“It really is about a point of no return. Where if we cross that point of no return we have very little chance to bring the genie back into the bottle.” – Mo Gowdat

Storytelling computers will change the course of human history… There are two things to know about AI, it’s the first technology in history that can make decisions by itself and it’s the first technology in history that can create ideas by itself… this is nothing like anything we have seen in history… it’s really an existential risk to humanity and what we need above all is time. Human societies are extremely adaptable, we are good at it, but it takes time... ultimately the problem is us, not the AI… One of the dangers we are facing now with this new technology is that if we don’t make sure that everybody benefits then we might see the greatest inequality ever emerging because of these new technologies- this is a certainly a very very big danger.” — Yuval Hariri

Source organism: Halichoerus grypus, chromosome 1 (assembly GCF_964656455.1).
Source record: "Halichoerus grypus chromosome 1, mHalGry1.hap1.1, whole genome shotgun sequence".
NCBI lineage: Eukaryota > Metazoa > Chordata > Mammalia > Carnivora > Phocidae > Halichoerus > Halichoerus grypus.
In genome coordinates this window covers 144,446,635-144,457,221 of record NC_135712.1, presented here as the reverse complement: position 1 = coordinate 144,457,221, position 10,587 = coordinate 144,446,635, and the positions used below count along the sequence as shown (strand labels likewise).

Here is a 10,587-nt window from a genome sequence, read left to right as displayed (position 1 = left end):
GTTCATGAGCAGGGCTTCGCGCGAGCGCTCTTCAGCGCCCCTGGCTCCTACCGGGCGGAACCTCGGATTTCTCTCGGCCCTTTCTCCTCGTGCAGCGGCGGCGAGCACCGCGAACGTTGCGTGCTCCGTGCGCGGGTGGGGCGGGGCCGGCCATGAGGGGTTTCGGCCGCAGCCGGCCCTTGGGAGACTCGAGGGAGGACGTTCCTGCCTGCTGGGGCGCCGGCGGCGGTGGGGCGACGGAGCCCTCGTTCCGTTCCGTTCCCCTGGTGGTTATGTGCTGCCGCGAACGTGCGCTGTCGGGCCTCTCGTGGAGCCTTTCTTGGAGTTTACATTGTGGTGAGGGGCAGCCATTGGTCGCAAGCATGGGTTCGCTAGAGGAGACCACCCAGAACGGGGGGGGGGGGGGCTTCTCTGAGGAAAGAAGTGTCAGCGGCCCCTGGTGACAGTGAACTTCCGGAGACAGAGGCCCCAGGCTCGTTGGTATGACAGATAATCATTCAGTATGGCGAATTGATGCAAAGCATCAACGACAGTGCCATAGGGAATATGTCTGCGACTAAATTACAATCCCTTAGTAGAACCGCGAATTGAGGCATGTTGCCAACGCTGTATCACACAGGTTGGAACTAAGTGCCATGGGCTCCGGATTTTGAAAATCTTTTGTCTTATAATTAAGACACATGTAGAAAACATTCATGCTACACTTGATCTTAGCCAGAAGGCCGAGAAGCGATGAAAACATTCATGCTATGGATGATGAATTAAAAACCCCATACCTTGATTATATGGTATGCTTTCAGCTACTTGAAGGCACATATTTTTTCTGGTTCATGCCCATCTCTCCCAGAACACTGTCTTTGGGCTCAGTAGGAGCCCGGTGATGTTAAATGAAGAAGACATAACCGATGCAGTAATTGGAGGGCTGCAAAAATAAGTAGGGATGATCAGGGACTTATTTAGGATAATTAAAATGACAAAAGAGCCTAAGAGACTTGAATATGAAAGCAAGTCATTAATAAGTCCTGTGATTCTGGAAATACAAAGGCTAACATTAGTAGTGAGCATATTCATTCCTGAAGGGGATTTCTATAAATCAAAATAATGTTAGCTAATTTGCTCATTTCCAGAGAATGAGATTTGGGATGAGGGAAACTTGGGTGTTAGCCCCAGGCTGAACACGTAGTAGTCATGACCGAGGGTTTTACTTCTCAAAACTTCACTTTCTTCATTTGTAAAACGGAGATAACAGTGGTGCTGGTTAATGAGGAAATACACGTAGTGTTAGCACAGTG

“Just think about how we relate to ants. We don’t hate them. We don’t go out of our way to harm them. In fact, sometimes we take pains not to harm them. We step over them on the sidewalk. But whenever their presence seriously conflicts with one of our goals, let’s say when constructing a building like this one, we annihilate them without a qualm. The concern is that we will one day build machines that, whether they’re conscious or not, could treat us with similar disregard.” — Sam Harris

“I’ve always believed that it’s going to be the most important invention that humanity will ever make.” — Demis Hassabis

“50% of AI researchers believe there’s a 10% or greater chance that humans go extinct from our inability to control AI.” — Tristan Harris